Children with sagittal synostosis will present with a narrow, elongated skull (dolichocephaly long-headedness, scaphocephaly boat-shaped). Depending upon the region of greatest premature fusion of the sagittal suture, the child may manifest frontal or occipital bossing, or a combination of both. Some children will also demonstrate a "towering" skull, also known as turricephaly.

The treatment for sagittal synostosis remains controversial, with surgical approaches ranging from minimal removal of involved suture and bone to extensive total calvarectomy and reconfiguration. Simple synostectomy, or simple strip craniectomy, is safe and well-tolerated, providing adequate cosmetic results in select patients with mild deformities. It, however, has several disadvantages stemming from the fact that it strictly addresses the fused suture and not the compensatory changes in skull shape. It also leaves a large unprotected area over the vertex of the skull, an area with a high rate of restenosis and renewed growth restriction.

Coronal synostosis (anterior plagiocephaly/brachycephaly)
Patients with unicoronal synostosis present with anterior, or frontal, plagiocephaly whereas those with bilateral coronal involvement display brachycephaly. Features of anterior plagiocephaly include forehead flattening and orbital recession coupled with contralateral compensatory frontal protrusion.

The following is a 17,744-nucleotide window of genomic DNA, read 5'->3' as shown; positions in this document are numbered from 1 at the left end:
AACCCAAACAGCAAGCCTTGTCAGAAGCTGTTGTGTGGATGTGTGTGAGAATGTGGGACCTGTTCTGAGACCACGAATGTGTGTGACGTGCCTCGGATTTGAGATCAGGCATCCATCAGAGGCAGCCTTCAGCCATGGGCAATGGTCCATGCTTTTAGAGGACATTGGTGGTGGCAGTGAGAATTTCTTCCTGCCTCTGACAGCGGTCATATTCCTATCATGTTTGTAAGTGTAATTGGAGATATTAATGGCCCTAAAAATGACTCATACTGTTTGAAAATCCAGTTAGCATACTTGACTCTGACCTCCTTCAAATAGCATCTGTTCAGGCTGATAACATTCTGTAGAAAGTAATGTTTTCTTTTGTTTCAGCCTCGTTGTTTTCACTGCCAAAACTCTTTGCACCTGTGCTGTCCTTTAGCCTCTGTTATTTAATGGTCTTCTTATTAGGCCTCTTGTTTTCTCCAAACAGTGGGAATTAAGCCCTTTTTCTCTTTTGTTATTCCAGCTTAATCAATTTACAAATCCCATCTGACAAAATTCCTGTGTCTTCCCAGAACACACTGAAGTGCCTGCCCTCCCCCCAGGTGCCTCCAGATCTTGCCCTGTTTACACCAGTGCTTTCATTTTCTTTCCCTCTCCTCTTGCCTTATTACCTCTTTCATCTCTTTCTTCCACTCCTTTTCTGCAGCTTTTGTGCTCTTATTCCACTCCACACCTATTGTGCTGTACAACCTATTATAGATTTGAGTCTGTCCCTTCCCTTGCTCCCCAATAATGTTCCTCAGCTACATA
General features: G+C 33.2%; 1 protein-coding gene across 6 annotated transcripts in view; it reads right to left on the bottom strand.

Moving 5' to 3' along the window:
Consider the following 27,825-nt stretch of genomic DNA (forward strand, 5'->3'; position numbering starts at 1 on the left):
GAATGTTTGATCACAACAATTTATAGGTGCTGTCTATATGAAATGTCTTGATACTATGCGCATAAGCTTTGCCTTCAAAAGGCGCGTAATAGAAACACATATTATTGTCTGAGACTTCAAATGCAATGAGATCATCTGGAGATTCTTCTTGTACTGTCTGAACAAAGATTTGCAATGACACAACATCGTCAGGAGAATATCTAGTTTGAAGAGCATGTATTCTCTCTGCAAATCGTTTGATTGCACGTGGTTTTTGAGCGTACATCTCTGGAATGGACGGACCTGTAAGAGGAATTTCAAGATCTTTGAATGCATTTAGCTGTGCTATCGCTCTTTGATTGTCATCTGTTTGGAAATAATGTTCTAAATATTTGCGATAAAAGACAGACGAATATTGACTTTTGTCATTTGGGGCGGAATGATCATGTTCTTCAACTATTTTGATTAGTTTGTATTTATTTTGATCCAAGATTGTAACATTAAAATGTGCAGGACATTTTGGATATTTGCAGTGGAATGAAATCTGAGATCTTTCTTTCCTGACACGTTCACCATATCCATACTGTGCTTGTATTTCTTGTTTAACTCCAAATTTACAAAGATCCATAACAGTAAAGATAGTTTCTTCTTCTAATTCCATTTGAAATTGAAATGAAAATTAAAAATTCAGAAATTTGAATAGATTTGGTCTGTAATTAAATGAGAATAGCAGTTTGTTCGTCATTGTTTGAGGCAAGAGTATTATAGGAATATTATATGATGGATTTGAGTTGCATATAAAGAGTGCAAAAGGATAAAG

Lambdoid synostosis and Posterior Deformational Plagiocephaly
Posterior plagiocephaly due to lambdoid suture synostosis is a rare event today, with the majority of observed posterior plagiocephaly secondary to positional molding. Understanding the differences between lambdoid synostosis and posterior deformational plagiocephaly is critical towards making the appropriate diagnosis and designing the proper course of treatment. Children with lambdoid synostosis characteristically have a trapezoid-shaped head in association with posterior displacement of the ipsilateral ear, contralateral occipital bossing, and frequent ridging of the affected lambdoid suture. In contrast, posterior deformational plagiocephaly is marked by a parallelogram-shaped head, anterior displacement of the ipsilateral ear, and ipsilateral frontal bossing in the absence of palpable ridging along the lambdoid sutures. Infants with true lambdoid synostosis may benefit from a variety of surgical approaches, aiming to release the affected suture(s) and normalize the posterior calvarial vault contour.

Risks and complications
Perioperative complications may include wound infection, superficial brain injury, cerebrospinal fluid leak, hematoma, and ocular injury. Intraoperative blood loss requiring transfusion is expected. It is imperative to accurately gauge the extent of blood loss and match accordingly with packed red blood cells. Other serious perioperative complications consist of ischemic brain injury, epidural and subdural hemorrhage, and severe transfusion reactions. Long-term postoperative concerns include recurrent skull deformities, cranial bone defects that fail to fill in over time, and hardware-related problems. Depending on the extent of morphologic asymmetry, intracranial hypertension, and developmental delay, recurrent calvarial deformities may require a minor or major reoperation. Postoperative mortality rates are low and continue to decline with technological advancements and experience.